Red 5, the PC game developer behind the upcoming free-to-play shooter/MMO mashup FireFall, has dropped out of E3 2012 in protest of SOPA.
CEO Mark Kern, also a Boston University Law School graduate, is redirecting the company’s E3 funds to launch The League For Gamers, an advocacy group representing end users, gamers and First Amendment advocates. The Entertainment Software Association (ESA), a trade body for the games industry, owns the E3 show and supports SOPA.
Kern gave an extensive interview to Ars Technica in which he explained that the ESA has taken only the side of large publishers on the SOPA issue, leaving out developers, indies, and users.
The CEO, in speaking to other developers, gets the feel that studios think that their hands are tied. They feel powerless against “the money … behind this legislation,” and as such Red 5 is the first to take serious action. Other large game companies including Nintendo of America, Microsoft, EA and Epic Games have individually stated opposition to SOPA but none have withdrawn from the ESA or E3 over the legislation.
For Red 5, the withdrawal was a huge commitment as the company bases its marketing on trade shows instead of web advertising. The game was the darling of PAX 2010, and the absence from E3 will significantly impact the game’s publicity if it launches in 2012. “Literally within hours” of signing the E3 contract, Kern said, he backed out and doesn’t expect a refund. On the other hand, the studio expects eSports – and specifically streaming sites like Justin.tv – to be the game’s promotional backbone post-launch. SOPA presents an existential threat to that strategy, as a copyright claim from any holder could shut down the entire site, not just an offending channel. This differs from DMCA, the copyright legislation on the books since 2000, since that law only requires that offending content be taken down.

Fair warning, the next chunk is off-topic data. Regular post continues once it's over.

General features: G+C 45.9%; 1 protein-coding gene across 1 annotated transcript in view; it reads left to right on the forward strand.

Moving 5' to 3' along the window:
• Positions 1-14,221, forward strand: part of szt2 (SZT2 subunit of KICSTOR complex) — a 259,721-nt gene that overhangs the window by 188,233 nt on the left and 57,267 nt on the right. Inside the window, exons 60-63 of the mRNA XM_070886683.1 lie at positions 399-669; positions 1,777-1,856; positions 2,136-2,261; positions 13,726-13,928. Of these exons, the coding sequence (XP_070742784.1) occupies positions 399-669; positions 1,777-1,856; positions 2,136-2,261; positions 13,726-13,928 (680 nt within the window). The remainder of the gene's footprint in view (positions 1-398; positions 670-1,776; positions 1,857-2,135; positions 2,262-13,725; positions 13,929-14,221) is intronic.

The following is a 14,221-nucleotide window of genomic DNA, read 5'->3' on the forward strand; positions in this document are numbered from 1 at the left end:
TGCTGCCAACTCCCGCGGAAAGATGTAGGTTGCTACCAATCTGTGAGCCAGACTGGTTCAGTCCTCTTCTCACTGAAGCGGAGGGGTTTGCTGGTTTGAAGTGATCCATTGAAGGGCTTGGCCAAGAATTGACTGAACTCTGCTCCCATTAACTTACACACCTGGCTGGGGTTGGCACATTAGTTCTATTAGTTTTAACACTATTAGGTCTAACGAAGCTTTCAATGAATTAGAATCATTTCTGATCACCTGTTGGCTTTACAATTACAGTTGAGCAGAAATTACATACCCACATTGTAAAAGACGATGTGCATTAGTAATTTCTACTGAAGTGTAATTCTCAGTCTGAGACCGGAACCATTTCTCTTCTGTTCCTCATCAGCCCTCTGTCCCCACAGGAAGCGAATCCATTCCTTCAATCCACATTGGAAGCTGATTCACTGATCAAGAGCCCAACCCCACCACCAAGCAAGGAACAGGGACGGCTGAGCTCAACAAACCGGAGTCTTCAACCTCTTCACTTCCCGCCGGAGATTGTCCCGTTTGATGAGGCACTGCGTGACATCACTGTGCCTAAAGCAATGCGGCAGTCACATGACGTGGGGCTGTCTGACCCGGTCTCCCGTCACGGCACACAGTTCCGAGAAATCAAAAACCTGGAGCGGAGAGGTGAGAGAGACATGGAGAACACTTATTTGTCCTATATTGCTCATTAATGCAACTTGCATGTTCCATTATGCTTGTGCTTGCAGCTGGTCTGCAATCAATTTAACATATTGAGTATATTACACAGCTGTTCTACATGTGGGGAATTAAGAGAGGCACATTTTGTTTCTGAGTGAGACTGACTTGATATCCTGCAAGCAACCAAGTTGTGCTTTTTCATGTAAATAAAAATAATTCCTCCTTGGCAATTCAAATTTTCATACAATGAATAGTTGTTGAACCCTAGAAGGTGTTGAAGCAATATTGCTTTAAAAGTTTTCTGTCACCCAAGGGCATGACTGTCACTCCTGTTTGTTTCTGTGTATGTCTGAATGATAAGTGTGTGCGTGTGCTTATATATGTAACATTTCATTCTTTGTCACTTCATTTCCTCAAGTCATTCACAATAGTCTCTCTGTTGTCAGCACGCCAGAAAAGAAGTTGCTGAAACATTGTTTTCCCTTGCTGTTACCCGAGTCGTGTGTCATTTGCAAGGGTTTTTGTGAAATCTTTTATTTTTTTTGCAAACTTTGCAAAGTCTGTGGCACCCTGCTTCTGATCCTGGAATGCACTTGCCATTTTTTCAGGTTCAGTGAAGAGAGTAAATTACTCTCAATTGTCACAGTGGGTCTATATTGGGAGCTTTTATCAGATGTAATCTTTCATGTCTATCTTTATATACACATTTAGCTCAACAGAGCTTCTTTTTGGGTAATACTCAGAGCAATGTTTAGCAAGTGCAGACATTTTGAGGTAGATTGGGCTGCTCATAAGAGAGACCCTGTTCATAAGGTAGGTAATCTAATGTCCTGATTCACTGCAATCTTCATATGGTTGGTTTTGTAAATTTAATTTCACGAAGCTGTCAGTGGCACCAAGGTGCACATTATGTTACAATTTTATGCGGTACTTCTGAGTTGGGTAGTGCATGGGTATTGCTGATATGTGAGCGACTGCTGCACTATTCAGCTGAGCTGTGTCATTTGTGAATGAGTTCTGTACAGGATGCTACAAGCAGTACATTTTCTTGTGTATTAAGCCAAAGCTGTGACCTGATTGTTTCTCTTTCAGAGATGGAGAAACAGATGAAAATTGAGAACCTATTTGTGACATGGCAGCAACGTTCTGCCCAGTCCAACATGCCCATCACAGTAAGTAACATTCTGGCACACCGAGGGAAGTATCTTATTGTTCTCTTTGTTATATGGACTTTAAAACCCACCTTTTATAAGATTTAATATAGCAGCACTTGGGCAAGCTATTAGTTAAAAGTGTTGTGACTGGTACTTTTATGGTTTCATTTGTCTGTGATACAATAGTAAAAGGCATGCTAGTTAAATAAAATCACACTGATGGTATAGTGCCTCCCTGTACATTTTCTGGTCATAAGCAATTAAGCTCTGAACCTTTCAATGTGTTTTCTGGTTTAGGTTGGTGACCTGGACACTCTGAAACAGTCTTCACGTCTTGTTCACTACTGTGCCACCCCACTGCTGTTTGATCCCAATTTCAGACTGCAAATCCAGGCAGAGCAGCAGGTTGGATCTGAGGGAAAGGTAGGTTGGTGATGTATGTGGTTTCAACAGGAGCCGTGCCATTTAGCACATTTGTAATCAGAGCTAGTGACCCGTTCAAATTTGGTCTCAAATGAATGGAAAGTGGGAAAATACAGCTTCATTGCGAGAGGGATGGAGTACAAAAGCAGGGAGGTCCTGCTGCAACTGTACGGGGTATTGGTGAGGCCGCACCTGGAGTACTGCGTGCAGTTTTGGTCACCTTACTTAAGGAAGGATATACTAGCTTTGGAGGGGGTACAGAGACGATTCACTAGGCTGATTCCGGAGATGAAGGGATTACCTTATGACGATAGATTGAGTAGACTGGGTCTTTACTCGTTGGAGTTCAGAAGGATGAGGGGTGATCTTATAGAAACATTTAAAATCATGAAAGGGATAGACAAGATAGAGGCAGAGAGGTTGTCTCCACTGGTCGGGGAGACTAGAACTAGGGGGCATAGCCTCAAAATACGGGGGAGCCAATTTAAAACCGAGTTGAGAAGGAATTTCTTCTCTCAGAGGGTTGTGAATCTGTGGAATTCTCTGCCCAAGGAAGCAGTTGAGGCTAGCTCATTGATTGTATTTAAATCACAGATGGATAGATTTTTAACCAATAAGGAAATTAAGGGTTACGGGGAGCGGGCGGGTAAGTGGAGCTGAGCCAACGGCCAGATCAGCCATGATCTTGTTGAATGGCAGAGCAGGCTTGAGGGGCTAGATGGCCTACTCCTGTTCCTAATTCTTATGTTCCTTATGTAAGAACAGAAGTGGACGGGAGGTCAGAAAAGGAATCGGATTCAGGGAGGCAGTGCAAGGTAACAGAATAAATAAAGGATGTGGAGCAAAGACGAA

All it takes, says Kern, is for one company to say “That’s not fair use” and away goes an entire streaming site regardless of what other developers have sanctioned.
Moreover, if streaming sites were shut down, that impacts a greater financial ecosystem. Game casters would also be “shut down financially.” While SOPA has already withdrawn DNS blocking, Kern pointed out that other mechanisms still in the bill are equally effective, including search engine blacklisting, advertising blacklisting, and forced stopped payments from processors ranging from Visa and MasterCard to PayPal.
Kern slammed the ESA – where his former colleague at Blizzard is now the general counsel – for believing that SOPA won’t be abused. The ESA believes, he says, that its members can be “good caretakers for First Amendment rights.” He added that ESA members themselves are split on the legislation, and therefore ESA’s support only represents the large publishers. The organization has thrown out its hard-earned favor from indie developers and individual voters, whose support was galvanized for the 2011 Supreme Court ruling that games are protected speech.
Kern is continuing his advocacy among developers and teased that we may soon see something from “at least one other company.”
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